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Digital Twins: The Virtual Replicas Enhancing Real-World Operations

Digital Twin Technology

Digital Twins in the Movies 

In the 1997 disaster movie Volcano, when Tommy Lee Jones wants to find out why some Los Angeles Department of Public Works employees were scalded to death in a storm drain near MacArthur Park, he goes to the site with a batch of rolled-up drawings under his arm. 

Today, Jones wouldn’t have to visit the site or carry physical drawings. He’d be able to access drawings of Los Angeles’ storm sewer and steam pipe systems from any place he could get online. And, if he could access digital twins of the systems, he could simulate puncturing a steam pipe and, when the simulation showed that it wouldn’t release enough thermal energy to kill the workers, realize they must have been killed by something that could, such as an imminent volcanic eruption.

That scenario may sound as far-fetched as Volcano itself, but the types of digital twins that Jones would have needed to foresee that Los Angeles was on the verge of becoming Pompei West are real. In fact, they’re being deployed across the globe by organizations in industries that Casne serves, such as power generation, water and wastewater treatment, aerospace manufacturing and transportation.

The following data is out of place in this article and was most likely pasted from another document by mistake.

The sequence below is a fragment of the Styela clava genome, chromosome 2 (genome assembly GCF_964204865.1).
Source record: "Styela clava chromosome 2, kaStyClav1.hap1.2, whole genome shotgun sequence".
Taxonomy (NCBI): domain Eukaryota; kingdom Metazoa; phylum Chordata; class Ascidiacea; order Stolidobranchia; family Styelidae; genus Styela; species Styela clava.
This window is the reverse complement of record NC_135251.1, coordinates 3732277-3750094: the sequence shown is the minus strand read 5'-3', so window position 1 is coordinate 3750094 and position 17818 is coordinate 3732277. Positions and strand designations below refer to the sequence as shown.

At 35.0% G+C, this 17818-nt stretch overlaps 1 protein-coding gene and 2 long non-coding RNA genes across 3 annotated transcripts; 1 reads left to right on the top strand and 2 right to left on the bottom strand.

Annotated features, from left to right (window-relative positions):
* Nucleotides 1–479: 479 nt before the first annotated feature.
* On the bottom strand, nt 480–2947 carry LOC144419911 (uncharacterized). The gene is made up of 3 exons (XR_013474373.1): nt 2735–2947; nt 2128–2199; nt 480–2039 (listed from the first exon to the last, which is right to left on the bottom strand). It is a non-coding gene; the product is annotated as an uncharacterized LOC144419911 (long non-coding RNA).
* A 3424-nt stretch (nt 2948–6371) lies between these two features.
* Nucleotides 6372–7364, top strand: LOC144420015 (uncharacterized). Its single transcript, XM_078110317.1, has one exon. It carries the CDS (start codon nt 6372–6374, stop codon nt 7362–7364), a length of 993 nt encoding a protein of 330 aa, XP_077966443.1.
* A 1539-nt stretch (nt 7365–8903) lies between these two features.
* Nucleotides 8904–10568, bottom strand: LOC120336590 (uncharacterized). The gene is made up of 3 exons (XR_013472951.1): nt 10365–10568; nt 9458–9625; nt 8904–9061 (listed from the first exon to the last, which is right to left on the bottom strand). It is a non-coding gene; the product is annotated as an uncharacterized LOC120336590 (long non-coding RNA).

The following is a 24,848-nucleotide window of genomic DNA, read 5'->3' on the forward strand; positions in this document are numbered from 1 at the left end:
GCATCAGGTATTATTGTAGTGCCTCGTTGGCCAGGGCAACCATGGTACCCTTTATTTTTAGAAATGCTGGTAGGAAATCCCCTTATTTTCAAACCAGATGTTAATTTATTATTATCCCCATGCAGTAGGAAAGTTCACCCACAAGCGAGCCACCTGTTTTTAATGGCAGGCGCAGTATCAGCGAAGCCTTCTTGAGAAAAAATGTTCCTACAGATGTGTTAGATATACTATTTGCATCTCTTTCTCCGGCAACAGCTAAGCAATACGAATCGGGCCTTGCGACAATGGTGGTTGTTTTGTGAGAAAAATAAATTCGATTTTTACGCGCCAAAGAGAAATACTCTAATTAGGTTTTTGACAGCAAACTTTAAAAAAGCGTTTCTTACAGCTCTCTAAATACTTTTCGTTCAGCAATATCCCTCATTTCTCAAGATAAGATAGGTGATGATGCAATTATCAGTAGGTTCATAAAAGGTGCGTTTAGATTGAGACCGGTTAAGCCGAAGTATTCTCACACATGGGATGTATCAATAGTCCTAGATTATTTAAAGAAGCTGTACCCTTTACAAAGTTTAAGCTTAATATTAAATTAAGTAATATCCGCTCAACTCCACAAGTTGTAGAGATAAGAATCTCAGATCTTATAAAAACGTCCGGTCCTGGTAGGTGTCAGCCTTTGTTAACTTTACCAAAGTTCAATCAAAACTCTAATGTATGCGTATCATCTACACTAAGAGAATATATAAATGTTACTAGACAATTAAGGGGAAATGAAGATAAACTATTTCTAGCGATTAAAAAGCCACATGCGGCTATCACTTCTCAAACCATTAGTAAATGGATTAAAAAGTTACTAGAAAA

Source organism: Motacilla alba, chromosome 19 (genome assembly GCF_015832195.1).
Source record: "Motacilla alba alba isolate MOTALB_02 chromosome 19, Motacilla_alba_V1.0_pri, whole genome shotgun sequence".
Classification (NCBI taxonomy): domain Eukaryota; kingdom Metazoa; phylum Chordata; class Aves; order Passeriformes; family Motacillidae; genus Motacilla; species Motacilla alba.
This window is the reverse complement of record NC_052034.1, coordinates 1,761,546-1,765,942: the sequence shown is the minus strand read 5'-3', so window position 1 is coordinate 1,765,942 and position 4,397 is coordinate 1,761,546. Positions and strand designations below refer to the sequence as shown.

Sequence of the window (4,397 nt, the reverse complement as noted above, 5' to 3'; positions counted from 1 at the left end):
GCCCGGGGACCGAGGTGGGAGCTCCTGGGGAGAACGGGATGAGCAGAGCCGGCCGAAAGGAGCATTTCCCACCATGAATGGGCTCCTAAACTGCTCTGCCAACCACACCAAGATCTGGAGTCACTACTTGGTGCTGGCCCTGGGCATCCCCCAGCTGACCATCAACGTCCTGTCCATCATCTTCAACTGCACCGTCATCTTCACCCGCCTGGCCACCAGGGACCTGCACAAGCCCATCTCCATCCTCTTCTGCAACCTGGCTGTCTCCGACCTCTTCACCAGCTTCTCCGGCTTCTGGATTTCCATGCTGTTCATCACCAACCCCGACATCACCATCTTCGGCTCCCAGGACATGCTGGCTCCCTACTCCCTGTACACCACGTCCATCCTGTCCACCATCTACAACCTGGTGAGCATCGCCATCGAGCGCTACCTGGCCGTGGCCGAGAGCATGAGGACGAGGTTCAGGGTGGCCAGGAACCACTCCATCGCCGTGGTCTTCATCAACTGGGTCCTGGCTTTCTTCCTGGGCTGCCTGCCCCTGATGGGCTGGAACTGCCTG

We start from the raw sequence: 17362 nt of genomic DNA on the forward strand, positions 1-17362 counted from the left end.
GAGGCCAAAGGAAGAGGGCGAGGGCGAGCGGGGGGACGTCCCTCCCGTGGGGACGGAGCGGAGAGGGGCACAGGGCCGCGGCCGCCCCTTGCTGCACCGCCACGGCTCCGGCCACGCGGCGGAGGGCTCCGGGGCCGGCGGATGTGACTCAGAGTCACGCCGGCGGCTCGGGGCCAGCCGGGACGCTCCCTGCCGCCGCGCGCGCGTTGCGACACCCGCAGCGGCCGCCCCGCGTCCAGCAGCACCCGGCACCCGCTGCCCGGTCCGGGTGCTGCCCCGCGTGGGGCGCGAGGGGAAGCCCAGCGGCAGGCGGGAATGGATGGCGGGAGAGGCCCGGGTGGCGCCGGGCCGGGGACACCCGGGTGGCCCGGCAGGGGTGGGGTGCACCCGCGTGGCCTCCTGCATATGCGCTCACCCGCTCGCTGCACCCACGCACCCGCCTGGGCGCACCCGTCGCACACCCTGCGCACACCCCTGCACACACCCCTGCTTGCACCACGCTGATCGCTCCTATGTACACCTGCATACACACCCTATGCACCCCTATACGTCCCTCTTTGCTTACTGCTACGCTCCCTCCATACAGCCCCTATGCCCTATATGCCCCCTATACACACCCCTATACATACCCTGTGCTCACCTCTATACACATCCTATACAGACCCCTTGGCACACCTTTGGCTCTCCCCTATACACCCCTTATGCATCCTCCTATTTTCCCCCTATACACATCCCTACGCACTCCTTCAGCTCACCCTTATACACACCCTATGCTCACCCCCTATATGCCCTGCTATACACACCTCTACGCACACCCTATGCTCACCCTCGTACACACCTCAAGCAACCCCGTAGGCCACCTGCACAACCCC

Digital Twins in the present

Digital twins are, as their name suggests, digital replicas of physical objects, systems, processes and places. For example, there could be digital twins of individual wind turbines; the transmission systems to which they’re connected; the process of generating wind power; and places where wind farms are, or might be, located.

The uses to which digital twins can be put range from simple to complex depending, among other things, on the amount of data they’re based on and the timeliness of that data. For example, in Volcano, if the digital twins Jones could access were based only on data that was input when L.A.’s storm sewer and steam pipe systems were built and updated, the simulation he could run might be able to tell him that a punctured steam pipe couldn’t have killed workers in a storm drain by MacArthur Park but little else. If, however, they were being fed data in real time from a raft of sensors deployed throughout L.A.’s storm sewer and steam pipe systems, they also could let him know that something very hot was heading in his direction posthaste.